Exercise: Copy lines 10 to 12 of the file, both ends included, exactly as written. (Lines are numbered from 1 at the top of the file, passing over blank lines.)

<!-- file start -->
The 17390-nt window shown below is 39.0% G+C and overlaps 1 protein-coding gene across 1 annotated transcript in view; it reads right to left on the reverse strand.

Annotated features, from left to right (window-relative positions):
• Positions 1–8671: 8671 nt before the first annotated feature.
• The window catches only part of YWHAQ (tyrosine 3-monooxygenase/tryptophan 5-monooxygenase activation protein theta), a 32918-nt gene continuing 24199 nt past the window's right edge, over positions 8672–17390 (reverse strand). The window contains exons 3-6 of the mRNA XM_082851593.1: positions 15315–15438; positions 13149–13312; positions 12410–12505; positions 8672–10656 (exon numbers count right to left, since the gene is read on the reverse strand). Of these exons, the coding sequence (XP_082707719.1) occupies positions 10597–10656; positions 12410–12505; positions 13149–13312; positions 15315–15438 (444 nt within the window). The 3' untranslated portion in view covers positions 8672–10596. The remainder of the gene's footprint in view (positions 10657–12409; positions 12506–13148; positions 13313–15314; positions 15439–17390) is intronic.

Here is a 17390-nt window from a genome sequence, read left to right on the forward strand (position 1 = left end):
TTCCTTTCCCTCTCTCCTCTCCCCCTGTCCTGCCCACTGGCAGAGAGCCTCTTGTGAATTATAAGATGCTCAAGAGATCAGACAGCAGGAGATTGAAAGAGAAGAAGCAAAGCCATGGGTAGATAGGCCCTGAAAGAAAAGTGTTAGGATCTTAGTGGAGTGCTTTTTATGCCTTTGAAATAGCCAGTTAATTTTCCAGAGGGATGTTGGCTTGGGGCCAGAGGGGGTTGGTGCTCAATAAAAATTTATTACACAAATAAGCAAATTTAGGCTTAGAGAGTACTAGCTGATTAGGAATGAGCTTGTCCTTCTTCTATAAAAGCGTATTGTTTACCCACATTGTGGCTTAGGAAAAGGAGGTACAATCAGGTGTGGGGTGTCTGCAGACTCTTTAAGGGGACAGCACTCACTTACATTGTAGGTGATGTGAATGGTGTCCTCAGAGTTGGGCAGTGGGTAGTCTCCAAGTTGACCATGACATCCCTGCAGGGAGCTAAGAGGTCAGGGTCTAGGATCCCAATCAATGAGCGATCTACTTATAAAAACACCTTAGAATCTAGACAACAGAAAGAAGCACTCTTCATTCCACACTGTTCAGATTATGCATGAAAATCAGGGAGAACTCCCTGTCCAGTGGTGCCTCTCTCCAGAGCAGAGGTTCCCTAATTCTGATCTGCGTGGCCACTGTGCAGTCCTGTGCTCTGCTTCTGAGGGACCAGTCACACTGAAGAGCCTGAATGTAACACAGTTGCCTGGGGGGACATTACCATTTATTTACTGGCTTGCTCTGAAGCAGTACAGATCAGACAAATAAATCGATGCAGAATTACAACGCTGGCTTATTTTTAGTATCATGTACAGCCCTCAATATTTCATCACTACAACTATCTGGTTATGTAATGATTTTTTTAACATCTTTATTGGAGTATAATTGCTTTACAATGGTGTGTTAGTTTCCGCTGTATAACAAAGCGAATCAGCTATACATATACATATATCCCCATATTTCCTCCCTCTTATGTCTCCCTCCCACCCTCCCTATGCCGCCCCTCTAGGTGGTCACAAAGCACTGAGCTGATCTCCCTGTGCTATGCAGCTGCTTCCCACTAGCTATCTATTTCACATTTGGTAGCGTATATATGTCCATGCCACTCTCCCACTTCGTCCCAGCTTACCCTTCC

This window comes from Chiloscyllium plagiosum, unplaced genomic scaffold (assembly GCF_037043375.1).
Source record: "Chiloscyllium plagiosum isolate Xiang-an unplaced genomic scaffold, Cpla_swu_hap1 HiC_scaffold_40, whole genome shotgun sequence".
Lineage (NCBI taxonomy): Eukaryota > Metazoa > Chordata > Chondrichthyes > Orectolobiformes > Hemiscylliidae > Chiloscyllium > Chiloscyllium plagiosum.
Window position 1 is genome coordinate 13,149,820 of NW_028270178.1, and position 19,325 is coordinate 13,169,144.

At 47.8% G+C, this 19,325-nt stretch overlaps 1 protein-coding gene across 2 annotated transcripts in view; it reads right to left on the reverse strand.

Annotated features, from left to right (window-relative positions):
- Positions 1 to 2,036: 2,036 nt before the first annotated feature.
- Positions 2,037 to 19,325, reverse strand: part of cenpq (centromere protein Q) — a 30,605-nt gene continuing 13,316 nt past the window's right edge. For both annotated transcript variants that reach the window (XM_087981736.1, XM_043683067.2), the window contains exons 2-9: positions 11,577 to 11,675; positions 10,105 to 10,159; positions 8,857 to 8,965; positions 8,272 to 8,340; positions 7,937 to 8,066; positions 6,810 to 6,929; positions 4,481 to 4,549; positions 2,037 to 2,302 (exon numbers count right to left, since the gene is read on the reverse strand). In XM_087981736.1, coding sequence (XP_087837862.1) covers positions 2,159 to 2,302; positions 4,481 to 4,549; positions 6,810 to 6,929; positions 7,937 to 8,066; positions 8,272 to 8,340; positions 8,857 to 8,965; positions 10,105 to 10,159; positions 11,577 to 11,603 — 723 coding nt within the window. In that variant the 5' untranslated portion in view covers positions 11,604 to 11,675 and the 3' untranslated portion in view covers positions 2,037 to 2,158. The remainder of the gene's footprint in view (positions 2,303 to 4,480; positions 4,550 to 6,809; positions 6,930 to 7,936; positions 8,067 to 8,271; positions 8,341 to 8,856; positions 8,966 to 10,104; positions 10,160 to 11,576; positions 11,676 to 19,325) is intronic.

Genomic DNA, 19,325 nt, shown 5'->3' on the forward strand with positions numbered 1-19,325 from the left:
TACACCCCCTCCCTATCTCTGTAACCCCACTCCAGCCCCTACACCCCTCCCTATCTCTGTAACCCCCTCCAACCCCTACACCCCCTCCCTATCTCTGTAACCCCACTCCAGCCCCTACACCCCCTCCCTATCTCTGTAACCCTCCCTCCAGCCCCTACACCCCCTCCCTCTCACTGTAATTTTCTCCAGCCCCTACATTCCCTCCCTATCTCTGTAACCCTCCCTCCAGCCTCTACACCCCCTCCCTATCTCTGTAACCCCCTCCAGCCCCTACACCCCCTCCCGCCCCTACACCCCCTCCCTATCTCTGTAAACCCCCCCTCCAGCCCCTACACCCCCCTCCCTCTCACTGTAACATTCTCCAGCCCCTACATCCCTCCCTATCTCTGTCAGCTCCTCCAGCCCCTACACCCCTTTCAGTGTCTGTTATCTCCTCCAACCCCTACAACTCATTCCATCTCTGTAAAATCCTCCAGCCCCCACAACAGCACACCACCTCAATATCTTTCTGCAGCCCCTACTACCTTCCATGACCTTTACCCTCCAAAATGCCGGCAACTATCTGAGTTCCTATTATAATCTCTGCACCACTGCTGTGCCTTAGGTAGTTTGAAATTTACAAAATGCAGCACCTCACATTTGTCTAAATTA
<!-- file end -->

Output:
Window position 1 is genome coordinate 13,149,820 of NW_028270178.1, and position 19,325 is coordinate 13,169,144.

At 47.8% G+C, this 19,325-nt stretch overlaps 1 protein-coding gene across 2 annotated transcripts in view; it reads right to left on the reverse strand.

Annotated features, from left to right (window-relative positions):